Linear Algebra and Its Applications, Exercise 1.5.10

Exercise 1.5.10. (a) Both Lc = b and Ux = c take approximately n^2/2 multiplication-substraction steps to solve. Explain why.

(b) Assume A is a 60 by 60 coefficient matrix. How many steps are required to use elimination to solve ten systems involving A?

Answer: (a) L is lower triangular, so we have

b = Lc \Rightarrow \begin{bmatrix} 1&&& \\ l_{21}&1&& \\ \vdots&\vdots&\ddots& \\ l_{n1}&l_{n2}&\cdots&1 \end{bmatrix} \begin{bmatrix} c_1 \\ c_2 \\ \vdots \\ c_n \end{bmatrix} = \begin{bmatrix} b_1 \\ b_2 \\ \vdots \\ b_n \end{bmatrix}

The first entry c_1 can be found in a single operation, while solving for c_2 takes two operations, solving for c_3 three operations, and so on until solving for c_n takes n operations.

The total number of operations is then

1 + 2 + 3 + \cdots + n = n(n+1)/2 \approx n^2/2

We have a similar situation with Ux = c, since U is upper triangular:

Ux = c \Rightarrow \begin{bmatrix} u_{11}&u_{12}&\cdots&u_{1n} \\ &u_{22}&\cdots&u_{2n} \\ &&\ddots&\vdots \\ &&&u_{nn} \end{bmatrix} \begin{bmatrix} x_1 \\ x_2 \\ \vdots \\ x_n \end{bmatrix} = \begin{bmatrix} c_1 \\ c_2 \\ \vdots \\ c_n \end{bmatrix}

Here solving for x_n takes one step, solving for x_{n-1} two steps, and so on until solving for x_1 takes n steps. Again the total number of steps is n(n+1)/2 \approx n^2/2.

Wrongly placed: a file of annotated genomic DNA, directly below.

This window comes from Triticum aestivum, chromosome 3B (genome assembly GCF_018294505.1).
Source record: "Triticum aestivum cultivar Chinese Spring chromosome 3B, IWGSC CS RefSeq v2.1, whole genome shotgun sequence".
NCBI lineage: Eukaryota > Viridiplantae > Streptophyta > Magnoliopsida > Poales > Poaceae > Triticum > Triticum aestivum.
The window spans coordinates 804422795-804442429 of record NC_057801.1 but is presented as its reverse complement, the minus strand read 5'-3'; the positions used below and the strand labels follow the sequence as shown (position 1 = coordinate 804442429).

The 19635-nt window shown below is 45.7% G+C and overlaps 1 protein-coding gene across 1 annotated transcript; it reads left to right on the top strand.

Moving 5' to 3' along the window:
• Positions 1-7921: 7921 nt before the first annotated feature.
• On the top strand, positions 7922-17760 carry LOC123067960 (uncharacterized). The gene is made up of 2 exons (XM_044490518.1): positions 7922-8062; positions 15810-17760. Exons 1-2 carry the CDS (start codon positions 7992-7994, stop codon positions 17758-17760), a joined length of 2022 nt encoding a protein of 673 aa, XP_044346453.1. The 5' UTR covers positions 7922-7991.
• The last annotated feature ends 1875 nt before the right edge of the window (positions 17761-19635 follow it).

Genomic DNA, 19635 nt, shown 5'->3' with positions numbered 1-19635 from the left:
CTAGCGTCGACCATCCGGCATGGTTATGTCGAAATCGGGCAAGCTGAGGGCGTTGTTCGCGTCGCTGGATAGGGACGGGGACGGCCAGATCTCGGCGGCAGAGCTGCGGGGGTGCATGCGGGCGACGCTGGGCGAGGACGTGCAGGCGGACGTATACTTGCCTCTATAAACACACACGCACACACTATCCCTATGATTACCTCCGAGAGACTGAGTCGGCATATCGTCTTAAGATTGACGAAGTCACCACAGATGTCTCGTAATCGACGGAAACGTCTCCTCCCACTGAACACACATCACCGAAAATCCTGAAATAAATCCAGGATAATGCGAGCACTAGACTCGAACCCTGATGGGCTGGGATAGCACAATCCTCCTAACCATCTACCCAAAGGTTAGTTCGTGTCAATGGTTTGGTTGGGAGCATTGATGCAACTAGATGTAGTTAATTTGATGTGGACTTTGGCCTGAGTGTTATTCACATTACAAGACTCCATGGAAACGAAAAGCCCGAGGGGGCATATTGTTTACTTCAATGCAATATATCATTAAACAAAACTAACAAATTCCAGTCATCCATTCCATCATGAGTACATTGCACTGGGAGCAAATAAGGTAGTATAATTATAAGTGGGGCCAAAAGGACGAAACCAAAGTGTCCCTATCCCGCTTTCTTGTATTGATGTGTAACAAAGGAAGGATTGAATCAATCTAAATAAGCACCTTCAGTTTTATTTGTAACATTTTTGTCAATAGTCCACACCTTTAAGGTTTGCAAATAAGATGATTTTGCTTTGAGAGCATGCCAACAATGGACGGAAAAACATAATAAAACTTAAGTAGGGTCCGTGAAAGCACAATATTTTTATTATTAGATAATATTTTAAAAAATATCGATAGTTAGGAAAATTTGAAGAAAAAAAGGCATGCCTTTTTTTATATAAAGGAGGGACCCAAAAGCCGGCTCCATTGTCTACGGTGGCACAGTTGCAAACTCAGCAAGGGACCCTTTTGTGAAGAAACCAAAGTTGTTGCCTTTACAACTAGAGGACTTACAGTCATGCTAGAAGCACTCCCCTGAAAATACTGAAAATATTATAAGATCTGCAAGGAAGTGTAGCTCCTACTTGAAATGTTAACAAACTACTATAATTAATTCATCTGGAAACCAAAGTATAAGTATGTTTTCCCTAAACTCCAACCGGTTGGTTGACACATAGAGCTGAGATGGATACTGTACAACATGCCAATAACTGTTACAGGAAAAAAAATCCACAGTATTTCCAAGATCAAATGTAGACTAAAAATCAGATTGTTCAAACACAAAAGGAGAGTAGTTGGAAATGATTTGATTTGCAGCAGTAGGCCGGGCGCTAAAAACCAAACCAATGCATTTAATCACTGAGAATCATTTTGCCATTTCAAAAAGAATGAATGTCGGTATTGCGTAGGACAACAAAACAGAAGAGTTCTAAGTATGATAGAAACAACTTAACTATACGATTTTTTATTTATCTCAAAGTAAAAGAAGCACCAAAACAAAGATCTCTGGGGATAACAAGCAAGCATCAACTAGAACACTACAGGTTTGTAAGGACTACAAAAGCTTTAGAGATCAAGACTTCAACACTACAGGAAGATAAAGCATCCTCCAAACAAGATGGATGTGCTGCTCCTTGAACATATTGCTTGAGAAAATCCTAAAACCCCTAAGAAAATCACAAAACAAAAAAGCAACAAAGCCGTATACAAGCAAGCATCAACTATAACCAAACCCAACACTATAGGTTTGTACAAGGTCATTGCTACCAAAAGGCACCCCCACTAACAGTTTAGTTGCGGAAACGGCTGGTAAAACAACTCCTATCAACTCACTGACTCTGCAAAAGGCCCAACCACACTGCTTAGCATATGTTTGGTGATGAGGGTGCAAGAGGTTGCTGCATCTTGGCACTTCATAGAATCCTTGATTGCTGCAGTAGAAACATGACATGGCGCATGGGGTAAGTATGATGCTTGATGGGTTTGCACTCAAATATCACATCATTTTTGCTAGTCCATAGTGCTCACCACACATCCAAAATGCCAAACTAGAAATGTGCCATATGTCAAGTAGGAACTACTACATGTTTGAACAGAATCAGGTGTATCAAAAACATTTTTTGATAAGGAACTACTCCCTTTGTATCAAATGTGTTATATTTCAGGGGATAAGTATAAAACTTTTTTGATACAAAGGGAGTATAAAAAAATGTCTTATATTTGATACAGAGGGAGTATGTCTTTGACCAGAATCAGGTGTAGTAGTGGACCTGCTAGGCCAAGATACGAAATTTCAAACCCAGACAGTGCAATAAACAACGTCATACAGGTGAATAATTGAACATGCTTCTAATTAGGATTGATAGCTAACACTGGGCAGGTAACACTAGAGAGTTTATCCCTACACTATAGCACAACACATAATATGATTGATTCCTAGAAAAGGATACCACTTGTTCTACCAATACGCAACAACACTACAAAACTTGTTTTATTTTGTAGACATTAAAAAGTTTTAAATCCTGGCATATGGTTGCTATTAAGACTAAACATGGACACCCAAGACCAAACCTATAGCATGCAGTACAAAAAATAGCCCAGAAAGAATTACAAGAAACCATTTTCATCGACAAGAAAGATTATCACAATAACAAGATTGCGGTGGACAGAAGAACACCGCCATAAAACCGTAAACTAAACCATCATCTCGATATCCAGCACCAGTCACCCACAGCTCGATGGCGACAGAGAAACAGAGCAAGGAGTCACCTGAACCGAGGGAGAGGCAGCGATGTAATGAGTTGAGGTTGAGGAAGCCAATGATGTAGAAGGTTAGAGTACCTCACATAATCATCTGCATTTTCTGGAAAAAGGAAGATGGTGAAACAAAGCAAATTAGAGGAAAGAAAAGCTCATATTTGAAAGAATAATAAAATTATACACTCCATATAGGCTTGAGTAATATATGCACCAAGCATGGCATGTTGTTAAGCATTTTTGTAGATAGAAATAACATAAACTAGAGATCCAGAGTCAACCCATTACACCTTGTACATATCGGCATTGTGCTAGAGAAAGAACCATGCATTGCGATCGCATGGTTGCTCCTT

(b) As discussed on p. 15, doing elimination on an arbitrary n by n matrix takes approximately n^3/3 steps for large n. As a result of performing elimination on A we obtain its two factors L and U. Given the particular system Ax = b we can use Lc = b to solve for c in approximately n^2/2 steps, and can then use Ux = c to solve for x, also in approximately n^2/2 steps, for a total of n^2 steps in all.

For ten systems with the same 60 by 60 matrix the total number of steps is then approximately

n^3/3 + 10n^2 = 60^3/3 + 10 \cdot 60^2= (60 \cdot 60^2)/3 + 10 \cdot 60^2
= 20 \cdot 60^2 + 10 \cdot 60^2 = 30 \cdot 60^2 = 30 \cdot 3,600 = 108,000

NOTE: This continues a series of posts containing worked out exercises from the (out of print) book Linear Algebra and Its Applications, Third Edition by Gilbert Strang.

If you find these posts useful I encourage you to also check out the more current Linear Algebra and Its Applications, Fourth Edition, Dr Strang’s introductory textbook Introduction to Linear Algebra, Fourth Edition and the accompanying free online course, and Dr Strang’s other books.

This entry was posted in linear algebra. Bookmark the permalink.

Leave a Reply

Fill in your details below or click an icon to log in:

WordPress.com Logo

You are commenting using your WordPress.com account. Log Out / Change )

Twitter picture

You are commenting using your Twitter account. Log Out / Change )

Facebook photo

You are commenting using your Facebook account. Log Out / Change )

Google+ photo

You are commenting using your Google+ account. Log Out / Change )

Connecting to %s